A1 Journal article – refereed
Genetic Architecture of Parallel Pelvic Reduction in Ninespine Sticklebacks

List of Authors: Shikano T, Laine VN, Herczeg G, Vilkki J, Merila J
Publication year: 2013
Journal: G3
Journal name in source: G3-GENES GENOMES GENETICS
Journal acronym: G3-GENES GENOM GENET
Number in series: 10
Volume number: 3
Issue number: 10
Number of pages: 10
ISSN: 2160-1836

Teleost fish genomes are known to be evolving faster than those of other vertebrate taxa. Thus, fish are suited to address the extent to which the same vs. different genes are responsible for similar phenotypic changes in rapidly evolving genomes of evolutionary independent lineages. To gain insights into the genetic basis and evolutionary processes behind parallel phenotypic changes within and between species, we identified the genomic regions involved in pelvic reduction in Northern European ninespine sticklebacks (Pungitius pungitius) and compared them to those of North American ninespine and threespine sticklebacks (Gasterosteus aculeatus). To this end, we conducted quantitative trait locus (QTL) mapping using 283 F2 progeny from an interpopulation cross. Phenotypic analyses indicated that pelvic reduction is a recessive trait and is inherited in a simple Mendelian fashion. Significant QTL for pelvic spine and girdle lengths were identified in the region of the Pituitary homeobox transcription factor 1 (Pitx1) gene, also responsible for pelvic reduction in threespine sticklebacks. The fact that no QTL was observed in the region identified in the mapping study of North American ninespine sticklebacks suggests that an alternative QTL for pelvic reduction has emerged in this species within the past 1.6 million years after the split between Northern European and North American populations. In general, our study provides empirical support for the view that alternative genetic mechanisms that lead to similar phenotypes can evolve over short evolutionary time scales.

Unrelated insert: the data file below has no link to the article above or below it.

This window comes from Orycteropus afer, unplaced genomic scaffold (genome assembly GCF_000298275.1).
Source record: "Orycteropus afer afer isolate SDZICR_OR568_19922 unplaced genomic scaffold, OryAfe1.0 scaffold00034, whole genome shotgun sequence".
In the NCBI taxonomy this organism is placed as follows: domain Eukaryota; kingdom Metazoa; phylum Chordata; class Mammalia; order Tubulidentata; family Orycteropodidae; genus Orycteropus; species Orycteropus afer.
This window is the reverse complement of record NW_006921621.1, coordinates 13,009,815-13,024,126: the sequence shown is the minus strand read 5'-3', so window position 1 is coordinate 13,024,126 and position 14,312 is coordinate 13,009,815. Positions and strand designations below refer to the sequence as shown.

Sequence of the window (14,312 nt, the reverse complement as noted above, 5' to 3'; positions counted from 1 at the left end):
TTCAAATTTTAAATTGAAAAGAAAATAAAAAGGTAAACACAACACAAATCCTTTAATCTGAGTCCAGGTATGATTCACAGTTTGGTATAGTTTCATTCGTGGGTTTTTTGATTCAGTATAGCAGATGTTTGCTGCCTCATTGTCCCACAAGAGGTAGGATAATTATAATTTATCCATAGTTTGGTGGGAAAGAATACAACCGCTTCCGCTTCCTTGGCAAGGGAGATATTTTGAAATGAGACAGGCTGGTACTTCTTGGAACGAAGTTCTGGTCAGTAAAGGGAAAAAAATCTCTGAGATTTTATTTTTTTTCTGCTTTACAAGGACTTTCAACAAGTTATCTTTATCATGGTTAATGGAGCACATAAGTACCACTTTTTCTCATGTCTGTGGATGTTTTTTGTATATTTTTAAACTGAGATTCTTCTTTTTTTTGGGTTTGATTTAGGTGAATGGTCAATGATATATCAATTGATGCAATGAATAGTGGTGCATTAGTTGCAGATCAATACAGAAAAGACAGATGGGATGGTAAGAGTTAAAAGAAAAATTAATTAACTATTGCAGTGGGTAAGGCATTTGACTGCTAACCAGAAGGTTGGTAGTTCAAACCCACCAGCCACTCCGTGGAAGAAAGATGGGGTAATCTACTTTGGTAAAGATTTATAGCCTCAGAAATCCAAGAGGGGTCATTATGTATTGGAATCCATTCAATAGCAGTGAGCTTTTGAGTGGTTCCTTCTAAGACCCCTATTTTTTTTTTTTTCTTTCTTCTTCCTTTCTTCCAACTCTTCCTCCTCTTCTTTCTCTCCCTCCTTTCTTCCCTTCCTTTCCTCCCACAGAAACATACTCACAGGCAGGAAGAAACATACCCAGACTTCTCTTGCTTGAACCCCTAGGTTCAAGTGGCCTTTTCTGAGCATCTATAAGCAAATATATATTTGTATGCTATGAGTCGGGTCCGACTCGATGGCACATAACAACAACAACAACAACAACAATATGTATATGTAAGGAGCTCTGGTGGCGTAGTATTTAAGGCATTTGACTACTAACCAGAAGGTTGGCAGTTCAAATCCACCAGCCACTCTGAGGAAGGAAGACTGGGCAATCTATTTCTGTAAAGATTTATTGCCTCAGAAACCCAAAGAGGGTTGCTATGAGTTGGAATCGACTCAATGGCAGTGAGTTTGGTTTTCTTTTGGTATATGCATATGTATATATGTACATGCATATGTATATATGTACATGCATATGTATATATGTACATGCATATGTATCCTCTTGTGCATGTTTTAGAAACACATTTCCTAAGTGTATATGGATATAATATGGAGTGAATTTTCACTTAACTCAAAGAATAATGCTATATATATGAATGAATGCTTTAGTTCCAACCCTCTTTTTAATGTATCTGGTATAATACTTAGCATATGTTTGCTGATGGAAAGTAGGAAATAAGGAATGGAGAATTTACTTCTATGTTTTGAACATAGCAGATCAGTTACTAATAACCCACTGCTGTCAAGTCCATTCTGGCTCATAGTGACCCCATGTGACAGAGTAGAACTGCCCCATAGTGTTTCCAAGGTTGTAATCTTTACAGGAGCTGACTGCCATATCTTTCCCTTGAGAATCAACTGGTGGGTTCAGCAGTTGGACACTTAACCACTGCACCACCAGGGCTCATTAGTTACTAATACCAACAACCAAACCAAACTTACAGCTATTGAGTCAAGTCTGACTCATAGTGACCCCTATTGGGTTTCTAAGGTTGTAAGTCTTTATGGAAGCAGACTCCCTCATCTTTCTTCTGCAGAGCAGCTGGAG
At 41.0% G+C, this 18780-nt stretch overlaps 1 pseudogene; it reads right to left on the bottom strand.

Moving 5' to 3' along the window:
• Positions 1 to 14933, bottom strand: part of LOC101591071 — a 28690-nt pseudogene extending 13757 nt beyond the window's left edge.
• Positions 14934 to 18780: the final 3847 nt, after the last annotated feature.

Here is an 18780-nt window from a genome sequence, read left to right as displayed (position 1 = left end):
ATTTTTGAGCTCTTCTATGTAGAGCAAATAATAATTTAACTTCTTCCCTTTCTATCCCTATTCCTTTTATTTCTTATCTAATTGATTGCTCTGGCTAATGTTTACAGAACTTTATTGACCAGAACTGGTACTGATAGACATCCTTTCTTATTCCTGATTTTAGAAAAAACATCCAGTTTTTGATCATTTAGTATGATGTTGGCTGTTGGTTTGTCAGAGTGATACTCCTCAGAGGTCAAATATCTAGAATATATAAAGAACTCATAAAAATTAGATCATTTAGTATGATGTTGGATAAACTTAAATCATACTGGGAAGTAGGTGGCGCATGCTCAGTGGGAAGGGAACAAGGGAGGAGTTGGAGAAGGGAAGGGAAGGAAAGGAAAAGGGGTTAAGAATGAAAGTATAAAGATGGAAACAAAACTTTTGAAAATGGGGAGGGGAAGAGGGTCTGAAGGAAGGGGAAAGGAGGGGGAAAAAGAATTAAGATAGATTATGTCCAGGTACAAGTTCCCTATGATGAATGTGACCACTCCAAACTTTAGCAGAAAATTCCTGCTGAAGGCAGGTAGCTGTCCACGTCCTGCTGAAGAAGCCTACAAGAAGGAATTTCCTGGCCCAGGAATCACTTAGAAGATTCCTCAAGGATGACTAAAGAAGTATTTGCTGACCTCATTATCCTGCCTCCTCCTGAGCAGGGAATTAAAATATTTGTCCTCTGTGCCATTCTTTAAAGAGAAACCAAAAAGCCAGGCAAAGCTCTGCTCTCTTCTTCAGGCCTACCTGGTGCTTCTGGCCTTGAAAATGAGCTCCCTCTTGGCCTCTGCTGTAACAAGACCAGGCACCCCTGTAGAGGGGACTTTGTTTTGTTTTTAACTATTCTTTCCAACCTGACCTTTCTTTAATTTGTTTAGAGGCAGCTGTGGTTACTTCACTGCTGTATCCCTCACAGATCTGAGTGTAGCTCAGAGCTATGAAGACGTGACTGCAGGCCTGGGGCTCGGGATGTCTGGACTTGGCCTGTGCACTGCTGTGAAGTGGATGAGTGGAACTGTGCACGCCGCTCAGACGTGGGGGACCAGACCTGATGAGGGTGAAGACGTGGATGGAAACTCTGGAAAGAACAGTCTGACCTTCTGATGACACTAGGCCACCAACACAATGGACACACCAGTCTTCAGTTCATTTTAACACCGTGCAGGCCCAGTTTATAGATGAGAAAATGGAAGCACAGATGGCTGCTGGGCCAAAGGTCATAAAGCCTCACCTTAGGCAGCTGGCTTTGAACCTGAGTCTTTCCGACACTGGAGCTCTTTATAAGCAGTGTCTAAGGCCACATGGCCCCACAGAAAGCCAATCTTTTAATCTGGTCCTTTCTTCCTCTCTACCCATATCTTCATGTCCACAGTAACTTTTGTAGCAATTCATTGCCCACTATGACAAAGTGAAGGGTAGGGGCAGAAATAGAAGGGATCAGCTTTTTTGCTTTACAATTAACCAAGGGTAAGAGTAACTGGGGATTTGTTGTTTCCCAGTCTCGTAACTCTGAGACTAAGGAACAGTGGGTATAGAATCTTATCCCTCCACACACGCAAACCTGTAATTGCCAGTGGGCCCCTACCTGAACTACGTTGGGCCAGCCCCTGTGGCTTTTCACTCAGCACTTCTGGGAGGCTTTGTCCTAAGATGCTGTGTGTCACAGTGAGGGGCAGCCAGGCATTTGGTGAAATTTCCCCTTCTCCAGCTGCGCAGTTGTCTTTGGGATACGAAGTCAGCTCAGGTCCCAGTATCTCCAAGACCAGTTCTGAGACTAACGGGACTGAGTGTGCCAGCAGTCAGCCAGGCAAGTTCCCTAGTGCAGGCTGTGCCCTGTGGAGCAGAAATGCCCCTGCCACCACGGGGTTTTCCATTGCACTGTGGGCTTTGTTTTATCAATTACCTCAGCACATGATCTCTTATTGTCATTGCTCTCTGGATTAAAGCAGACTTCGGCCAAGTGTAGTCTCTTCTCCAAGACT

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Last updated on 2019-21-08 at 21:54